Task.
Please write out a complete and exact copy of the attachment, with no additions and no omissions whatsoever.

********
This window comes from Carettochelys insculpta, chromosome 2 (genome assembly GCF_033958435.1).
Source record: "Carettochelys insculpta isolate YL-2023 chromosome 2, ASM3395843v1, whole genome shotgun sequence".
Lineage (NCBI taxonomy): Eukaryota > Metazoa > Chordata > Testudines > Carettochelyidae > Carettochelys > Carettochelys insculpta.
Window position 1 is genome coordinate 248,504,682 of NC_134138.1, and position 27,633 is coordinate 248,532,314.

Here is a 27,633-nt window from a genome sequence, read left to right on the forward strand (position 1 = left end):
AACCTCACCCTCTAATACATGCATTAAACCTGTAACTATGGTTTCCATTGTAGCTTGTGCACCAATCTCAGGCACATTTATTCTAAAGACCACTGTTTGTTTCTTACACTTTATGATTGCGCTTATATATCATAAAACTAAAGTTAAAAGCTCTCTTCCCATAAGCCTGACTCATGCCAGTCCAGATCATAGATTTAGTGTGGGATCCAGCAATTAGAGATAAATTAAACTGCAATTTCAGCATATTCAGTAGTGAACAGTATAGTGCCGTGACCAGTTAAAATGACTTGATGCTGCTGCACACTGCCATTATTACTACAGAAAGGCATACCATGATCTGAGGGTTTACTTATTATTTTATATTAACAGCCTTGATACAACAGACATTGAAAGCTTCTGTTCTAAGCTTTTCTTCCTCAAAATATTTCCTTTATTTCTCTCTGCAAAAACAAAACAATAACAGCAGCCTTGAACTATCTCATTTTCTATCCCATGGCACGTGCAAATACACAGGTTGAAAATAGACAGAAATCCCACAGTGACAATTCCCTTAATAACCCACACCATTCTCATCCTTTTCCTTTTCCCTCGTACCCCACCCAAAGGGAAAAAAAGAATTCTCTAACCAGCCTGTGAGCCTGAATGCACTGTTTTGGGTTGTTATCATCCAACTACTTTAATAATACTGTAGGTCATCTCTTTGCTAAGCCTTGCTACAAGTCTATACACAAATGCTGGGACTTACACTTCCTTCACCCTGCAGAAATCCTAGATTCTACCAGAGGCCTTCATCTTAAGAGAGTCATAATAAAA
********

This window comes from Carettochelys insculpta, chromosome 2 (genome assembly GCF_033958435.1).
Source record: "Carettochelys insculpta isolate YL-2023 chromosome 2, ASM3395843v1, whole genome shotgun sequence".
Lineage (NCBI taxonomy): Eukaryota > Metazoa > Chordata > Testudines > Carettochelyidae > Carettochelys > Carettochelys insculpta.
Window position 1 is genome coordinate 248,504,682 of NC_134138.1, and position 27,633 is coordinate 248,532,314.

Here is a 27,633-nt window from a genome sequence, read left to right on the forward strand (position 1 = left end):
AACCTCACCCTCTAATACATGCATTAAACCTGTAACTATGGTTTCCATTGTAGCTTGTGCACCAATCTCAGGCACATTTATTCTAAAGACCACTGTTTGTTTCTTACACTTTATGATTGCGCTTATATATCATAAAACTAAAGTTAAAAGCTCTCTTCCCATAAGCCTGACTCATGCCAGTCCAGATCATAGATTTAGTGTGGGATCCAGCAATTAGAGATAAATTAAACTGCAATTTCAGCATATTCAGTAGTGAACAGTATAGTGCCGTGACCAGTTAAAATGACTTGATGCTGCTGCACACTGCCATTATTACTACAGAAAGGCATACCATGATCTGAGGGTTTACTTATTATTTTATATTAACAGCCTTGATACAACAGACATTGAAAGCTTCTGTTCTAAGCTTTTCTTCCTCAAAATATTTCCTTTATTTCTCTCTGCAAAAACAAAACAATAACAGCAGCCTTGAACTATCTCATTTTCTATCCCATGGCACGTGCAAATACACAGGTTGAAAATAGACAGAAATCCCACAGTGACAATTCCCTTAATAACCCACACCATTCTCATCCTTTTCCTTTTCCCTCGTACCCCACCCAAAGGGAAAAAAAGAATTCTCTAACCAGCCTGTGAGCCTGAATGCACTGTTTTGGGTTGTTATCATCCAACTACTTTAATAATACTGTAGGTCATCTCTTTGCTAAGCCTTGCTACAAGTCTATACACAAATGCTGGGACTTACACTTCCTTCACCCTGCAGAAATCCTAGATTCTACCAGAGGCCTTCATCTTAAGAGAGTCATAATAAAA